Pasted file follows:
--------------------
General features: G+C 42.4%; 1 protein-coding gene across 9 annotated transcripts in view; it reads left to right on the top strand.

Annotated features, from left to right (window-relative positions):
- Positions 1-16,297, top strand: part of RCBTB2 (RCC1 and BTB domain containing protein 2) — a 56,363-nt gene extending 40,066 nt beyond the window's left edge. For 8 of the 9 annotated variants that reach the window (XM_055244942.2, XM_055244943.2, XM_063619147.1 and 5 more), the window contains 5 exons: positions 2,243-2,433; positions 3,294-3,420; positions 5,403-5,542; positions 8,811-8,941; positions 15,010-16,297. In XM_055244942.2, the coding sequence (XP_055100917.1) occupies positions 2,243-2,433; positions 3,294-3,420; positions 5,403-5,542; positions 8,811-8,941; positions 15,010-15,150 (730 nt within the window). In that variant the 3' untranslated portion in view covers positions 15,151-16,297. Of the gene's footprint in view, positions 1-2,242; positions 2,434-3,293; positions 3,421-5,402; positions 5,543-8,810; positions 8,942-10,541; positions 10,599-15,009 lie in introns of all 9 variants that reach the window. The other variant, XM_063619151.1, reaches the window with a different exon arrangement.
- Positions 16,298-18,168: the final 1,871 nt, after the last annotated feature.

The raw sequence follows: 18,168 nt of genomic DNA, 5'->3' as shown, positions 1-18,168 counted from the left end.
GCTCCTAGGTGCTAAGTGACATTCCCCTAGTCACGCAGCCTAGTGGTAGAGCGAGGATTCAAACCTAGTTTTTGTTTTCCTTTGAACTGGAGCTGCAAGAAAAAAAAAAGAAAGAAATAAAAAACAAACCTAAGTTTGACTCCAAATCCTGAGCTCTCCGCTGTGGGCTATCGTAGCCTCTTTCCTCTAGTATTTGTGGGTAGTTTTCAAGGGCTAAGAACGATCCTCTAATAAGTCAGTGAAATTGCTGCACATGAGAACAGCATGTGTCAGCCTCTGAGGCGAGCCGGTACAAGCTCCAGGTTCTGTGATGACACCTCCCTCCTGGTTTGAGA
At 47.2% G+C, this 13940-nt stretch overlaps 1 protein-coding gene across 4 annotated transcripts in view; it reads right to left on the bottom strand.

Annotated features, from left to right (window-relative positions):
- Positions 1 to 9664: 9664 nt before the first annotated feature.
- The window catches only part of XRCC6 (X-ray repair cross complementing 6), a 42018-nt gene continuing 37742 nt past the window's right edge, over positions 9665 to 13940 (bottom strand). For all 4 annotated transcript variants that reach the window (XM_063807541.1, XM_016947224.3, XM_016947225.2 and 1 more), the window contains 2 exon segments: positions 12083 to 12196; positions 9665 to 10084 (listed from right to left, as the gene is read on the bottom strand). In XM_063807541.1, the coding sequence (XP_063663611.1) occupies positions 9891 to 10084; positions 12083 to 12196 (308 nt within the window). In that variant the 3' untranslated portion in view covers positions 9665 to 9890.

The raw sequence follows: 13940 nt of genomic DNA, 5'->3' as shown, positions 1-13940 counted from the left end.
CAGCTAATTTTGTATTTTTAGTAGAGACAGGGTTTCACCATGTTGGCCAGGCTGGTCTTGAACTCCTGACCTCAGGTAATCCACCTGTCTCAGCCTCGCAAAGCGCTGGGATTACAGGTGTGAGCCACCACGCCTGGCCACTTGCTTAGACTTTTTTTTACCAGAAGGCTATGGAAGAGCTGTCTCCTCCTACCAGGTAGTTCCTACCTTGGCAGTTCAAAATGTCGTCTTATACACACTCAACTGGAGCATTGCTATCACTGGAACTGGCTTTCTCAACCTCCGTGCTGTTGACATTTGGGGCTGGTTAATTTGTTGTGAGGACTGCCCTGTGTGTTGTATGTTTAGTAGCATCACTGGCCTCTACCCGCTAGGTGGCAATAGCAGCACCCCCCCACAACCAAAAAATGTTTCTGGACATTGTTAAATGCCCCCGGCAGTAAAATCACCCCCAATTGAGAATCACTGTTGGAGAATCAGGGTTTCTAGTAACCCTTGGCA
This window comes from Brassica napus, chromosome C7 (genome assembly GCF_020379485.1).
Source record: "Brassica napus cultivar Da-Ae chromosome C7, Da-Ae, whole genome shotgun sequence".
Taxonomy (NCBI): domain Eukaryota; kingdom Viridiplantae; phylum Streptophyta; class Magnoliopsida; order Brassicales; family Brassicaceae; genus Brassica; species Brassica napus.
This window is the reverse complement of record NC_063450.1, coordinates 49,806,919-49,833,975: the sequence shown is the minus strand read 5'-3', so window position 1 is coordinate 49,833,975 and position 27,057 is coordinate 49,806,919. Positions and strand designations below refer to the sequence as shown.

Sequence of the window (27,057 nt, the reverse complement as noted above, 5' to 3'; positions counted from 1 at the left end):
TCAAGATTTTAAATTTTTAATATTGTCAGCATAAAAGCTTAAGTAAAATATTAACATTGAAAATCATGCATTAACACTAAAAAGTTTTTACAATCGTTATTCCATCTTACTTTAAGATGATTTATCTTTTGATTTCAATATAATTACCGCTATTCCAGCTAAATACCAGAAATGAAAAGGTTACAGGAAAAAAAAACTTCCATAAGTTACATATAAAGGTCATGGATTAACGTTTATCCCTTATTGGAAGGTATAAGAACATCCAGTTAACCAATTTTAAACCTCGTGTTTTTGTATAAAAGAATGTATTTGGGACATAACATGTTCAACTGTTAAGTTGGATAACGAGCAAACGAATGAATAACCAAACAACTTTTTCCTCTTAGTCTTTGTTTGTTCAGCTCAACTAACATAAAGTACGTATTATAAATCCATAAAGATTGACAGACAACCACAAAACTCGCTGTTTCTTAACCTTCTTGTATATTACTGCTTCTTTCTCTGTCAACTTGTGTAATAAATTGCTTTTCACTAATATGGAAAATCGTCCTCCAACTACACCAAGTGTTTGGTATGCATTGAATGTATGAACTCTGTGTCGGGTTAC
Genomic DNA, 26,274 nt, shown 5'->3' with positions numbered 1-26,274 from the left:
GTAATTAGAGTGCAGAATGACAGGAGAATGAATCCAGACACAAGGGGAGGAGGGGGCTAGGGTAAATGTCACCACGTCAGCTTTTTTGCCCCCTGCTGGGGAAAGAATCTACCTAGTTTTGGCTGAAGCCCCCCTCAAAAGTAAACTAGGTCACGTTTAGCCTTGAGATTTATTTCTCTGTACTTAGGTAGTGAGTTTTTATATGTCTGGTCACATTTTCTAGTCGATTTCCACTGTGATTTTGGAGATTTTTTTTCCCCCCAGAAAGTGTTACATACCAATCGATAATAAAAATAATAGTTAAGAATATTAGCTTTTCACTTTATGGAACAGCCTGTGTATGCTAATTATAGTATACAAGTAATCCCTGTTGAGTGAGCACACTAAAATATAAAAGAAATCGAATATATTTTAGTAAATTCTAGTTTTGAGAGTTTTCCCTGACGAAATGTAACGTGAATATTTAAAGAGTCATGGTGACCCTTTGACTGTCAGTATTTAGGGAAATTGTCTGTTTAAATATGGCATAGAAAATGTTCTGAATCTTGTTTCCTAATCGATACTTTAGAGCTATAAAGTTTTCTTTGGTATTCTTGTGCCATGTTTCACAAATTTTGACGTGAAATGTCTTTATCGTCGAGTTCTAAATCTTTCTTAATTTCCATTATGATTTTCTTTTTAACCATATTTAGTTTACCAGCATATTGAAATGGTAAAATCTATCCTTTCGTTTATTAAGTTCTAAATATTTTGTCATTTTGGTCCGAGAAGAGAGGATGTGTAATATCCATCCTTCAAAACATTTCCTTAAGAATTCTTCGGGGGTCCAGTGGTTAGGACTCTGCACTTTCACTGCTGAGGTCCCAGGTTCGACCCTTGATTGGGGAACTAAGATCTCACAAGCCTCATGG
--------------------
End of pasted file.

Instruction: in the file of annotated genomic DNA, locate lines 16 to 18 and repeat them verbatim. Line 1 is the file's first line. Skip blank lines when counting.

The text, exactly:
This window is the reverse complement of record NC_063450.1, coordinates 49,806,919-49,833,975: the sequence shown is the minus strand read 5'-3', so window position 1 is coordinate 49,833,975 and position 27,057 is coordinate 49,806,919. Positions and strand designations below refer to the sequence as shown.

Sequence of the window (27,057 nt, the reverse complement as noted above, 5' to 3'; positions counted from 1 at the left end):
TCAAGATTTTAAATTTTTAATATTGTCAGCATAAAAGCTTAAGTAAAATATTAACATTGAAAATCATGCATTAACACTAAAAAGTTTTTACAATCGTTATTCCATCTTACTTTAAGATGATTTATCTTTTGATTTCAATATAATTACCGCTATTCCAGCTAAATACCAGAAATGAAAAGGTTACAGGAAAAAAAAACTTCCATAAGTTACATATAAAGGTCATGGATTAACGTTTATCCCTTATTGGAAGGTATAAGAACATCCAGTTAACCAATTTTAAACCTCGTGTTTTTGTATAAAAGAATGTATTTGGGACATAACATGTTCAACTGTTAAGTTGGATAACGAGCAAACGAATGAATAACCAAACAACTTTTTCCTCTTAGTCTTTGTTTGTTCAGCTCAACTAACATAAAGTACGTATTATAAATCCATAAAGATTGACAGACAACCACAAAACTCGCTGTTTCTTAACCTTCTTGTATATTACTGCTTCTTTCTCTGTCAACTTGTGTAATAAATTGCTTTTCACTAATATGGAAAATCGTCCTCCAACTACACCAAGTGTTTGGTATGCATTGAATGTATGAACTCTGTGTCGGGTTAC